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Damning report finds “systemic failures” of detention centres to identify harm


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A damning report on healthcare and safeguarding in detention has concluded that the existing protocols for vulnerable detainees are “totally and utterly flawed”. 

The Medical Justice report Harmed not Heard focuses on the inadequacy of the Rule 35 safeguarding process, designed to identify vulnerable detainees for release. The research comes only a few weeks after the conclusion of the Brook House inquiry, which uncovered appalling abuse of detainees and exposed how ineffective the safeguarding processes designed to protect vulnerable individuals truly were.

Medical Justice’s research took data from five of the UK’s seven detention centres, concluding that failings exist across the detention estate.

Key findings

Medical Justice’s clinical staff began by identifying vulnerable detainees who met the Rule 35 criteria. By comparing their own assessments with those carried out by staff at IRCs, the report found striking failures of IRC healthcare, and identifies a culture of non-compliance where legal obligations to vulnerable detainees are concerned.

For instance, just half the people assessed by Medical Justice had seen a GP within 24 hours of arriving at an IRC, in flagrant breach of Detention Centre Rule 34. Early screening of detained people is essential to ensure that those at most risk of detention are released before their risk is aggravated. 

Suicide, PTSD and lacking capacity

Another 90% of individuals reported thoughts of self-harm and suicide to Medical Justice staff, but only in half of these cases had been recorded by IRC staff. This suggests a failure of safeguarding channels to effectively identify at-risk individuals. 

Similarly, around 75% of detainees assessed either had a diagnosis or presented with “clinically significant” symptoms of PTSD. Clinical literature cited by Medical Justice repeatedly points to the damage that detention can do to individuals with PTSD – detention conditions replicating the penal environments in which some asylum seekers have experienced state torture, for instance.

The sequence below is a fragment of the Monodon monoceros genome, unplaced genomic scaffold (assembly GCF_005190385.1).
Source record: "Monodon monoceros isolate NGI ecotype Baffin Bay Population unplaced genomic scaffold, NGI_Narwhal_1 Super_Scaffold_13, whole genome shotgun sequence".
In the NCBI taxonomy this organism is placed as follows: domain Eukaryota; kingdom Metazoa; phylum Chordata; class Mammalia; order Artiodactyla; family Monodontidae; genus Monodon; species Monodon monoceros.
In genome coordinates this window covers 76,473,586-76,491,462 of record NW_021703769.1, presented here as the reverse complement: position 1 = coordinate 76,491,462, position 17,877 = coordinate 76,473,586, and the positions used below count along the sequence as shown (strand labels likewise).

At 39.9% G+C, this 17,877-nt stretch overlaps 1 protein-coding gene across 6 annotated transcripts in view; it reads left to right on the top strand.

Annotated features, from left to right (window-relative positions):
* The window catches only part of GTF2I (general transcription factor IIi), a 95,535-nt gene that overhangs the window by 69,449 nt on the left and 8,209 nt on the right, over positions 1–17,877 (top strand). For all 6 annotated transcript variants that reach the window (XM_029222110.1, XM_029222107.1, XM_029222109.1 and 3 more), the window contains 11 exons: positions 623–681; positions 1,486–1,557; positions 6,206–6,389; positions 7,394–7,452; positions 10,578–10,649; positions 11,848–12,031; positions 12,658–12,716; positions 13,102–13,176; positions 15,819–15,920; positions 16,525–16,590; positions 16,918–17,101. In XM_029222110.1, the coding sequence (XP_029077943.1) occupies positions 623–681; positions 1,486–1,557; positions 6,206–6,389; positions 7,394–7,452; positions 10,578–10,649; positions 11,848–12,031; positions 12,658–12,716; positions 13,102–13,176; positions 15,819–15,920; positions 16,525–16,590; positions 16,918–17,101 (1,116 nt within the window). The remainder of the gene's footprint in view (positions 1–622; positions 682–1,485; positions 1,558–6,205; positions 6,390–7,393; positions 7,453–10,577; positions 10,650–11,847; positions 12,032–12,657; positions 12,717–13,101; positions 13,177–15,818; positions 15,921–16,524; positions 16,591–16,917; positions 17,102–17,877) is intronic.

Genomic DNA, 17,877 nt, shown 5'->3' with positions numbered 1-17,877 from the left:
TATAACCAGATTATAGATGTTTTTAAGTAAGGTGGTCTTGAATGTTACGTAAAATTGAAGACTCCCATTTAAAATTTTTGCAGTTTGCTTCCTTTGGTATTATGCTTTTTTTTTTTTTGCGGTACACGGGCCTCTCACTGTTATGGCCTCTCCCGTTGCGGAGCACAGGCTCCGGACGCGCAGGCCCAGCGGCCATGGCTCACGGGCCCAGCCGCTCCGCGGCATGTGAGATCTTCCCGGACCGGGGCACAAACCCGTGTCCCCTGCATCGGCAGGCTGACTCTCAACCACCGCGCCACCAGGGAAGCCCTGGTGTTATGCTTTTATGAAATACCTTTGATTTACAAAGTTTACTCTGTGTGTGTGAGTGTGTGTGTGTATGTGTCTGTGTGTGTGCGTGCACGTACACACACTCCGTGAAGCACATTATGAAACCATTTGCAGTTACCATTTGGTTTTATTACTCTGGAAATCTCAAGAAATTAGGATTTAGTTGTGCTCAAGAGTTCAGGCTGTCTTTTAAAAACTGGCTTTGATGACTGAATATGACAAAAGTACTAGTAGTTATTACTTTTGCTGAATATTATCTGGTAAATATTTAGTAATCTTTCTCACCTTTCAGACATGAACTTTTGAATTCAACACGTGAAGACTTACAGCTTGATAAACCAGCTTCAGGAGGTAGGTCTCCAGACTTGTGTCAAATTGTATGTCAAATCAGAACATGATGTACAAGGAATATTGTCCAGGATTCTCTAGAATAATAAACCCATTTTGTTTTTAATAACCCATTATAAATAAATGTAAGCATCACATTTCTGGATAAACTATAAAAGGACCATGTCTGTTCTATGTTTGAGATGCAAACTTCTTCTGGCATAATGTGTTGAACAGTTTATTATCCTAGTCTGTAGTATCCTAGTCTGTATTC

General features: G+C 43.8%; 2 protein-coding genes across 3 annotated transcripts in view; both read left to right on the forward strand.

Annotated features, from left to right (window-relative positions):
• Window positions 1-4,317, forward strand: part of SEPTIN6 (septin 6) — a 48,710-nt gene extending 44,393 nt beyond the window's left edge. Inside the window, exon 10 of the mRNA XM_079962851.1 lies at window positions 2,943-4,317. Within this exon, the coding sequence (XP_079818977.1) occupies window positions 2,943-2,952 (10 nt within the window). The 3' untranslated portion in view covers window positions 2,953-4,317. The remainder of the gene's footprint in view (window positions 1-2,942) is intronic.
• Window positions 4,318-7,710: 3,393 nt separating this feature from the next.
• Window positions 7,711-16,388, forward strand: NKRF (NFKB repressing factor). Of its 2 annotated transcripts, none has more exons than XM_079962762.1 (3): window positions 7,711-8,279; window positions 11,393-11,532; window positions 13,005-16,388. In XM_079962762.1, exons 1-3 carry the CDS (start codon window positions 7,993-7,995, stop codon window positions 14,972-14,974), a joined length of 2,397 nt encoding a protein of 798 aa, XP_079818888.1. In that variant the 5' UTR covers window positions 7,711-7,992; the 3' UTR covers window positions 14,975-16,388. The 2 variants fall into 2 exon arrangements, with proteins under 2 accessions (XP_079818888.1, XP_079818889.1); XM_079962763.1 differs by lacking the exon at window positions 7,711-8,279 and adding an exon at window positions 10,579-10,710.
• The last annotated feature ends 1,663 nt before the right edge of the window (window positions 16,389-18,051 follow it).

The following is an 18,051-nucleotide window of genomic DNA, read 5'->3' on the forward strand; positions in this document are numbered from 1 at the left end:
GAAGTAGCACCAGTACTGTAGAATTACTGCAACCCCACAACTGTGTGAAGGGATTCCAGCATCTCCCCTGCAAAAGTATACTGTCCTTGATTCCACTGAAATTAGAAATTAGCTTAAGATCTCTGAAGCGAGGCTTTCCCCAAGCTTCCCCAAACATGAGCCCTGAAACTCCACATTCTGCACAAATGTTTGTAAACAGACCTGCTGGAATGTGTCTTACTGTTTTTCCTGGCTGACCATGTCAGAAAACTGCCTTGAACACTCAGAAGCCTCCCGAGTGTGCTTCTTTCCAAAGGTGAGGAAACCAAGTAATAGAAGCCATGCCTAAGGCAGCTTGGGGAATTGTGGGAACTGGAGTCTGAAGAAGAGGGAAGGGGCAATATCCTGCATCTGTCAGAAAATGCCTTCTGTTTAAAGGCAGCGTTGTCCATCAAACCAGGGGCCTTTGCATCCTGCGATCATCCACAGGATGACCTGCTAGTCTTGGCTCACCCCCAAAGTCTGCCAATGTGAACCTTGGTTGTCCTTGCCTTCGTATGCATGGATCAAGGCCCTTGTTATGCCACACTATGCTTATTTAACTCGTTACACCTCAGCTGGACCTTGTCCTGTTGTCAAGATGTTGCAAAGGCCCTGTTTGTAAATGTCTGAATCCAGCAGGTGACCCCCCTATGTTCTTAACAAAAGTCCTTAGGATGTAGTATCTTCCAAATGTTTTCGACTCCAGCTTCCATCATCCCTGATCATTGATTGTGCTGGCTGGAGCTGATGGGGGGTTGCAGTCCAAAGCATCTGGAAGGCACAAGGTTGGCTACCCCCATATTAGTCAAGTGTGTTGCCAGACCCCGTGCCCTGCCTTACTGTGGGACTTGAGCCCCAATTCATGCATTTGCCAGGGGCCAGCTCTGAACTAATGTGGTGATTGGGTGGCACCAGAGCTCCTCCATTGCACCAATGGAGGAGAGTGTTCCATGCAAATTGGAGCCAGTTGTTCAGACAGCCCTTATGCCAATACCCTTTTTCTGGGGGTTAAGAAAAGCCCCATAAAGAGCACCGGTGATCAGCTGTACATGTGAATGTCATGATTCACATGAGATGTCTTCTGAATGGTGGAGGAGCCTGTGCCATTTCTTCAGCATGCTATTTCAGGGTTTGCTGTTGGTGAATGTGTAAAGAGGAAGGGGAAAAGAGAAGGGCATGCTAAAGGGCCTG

However there was no evidence that detention staff had screened these individuals for PTSD or were aware of their illness, raising further concerns about at-risk individuals going totally unnoticed.

Two people met by Medical Justice appeared to lack capacity. While not unlawful to detain people who lack capacity, it is unlawful not to make any reasonable adjustments to accommodate a person’s disability. In any case it’s a chilling thought that the Home Office decided that depriving such vulnerable individuals of their liberty was appropriate.

Rule 35 should be “proactive”

As the primary mechanism operating in detention centres for safeguarding vulnerable detainees, the report asks us to bear in mind that the Rule 35 process is meant to be proactive, to ensure that vulnerable people are not detained. Rule 35 was not introduced for mere record keeping purposes. This is particularly important to bear in mind given the number of detainees on suicide watch during the pandemic.

The Home Office’s approach to safeguarding detainees again come under the spotlight last week after a Black British teenager was detained under immigration powers after being identified by Immigration Enforcement as Nigerian. The boy is non-verbal and was reported missing after receiving treatment for psychosis. It was assumed he must be a foreign national, presumably because of the colour of his skin, and it was assumed that it was appropriate to detain him. Hopefully it doesn’t take a more shocking example than this for the Home Office to take seriously its responsibilities to vulnerable people.

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Larry Lock

Larry works at Bhatt Murphy Solicitors. He previously managed the Prisons Project at Bail for Immigration Detainees, and was a senior caseworker in the immigration department at Wilson Solicitors LLP.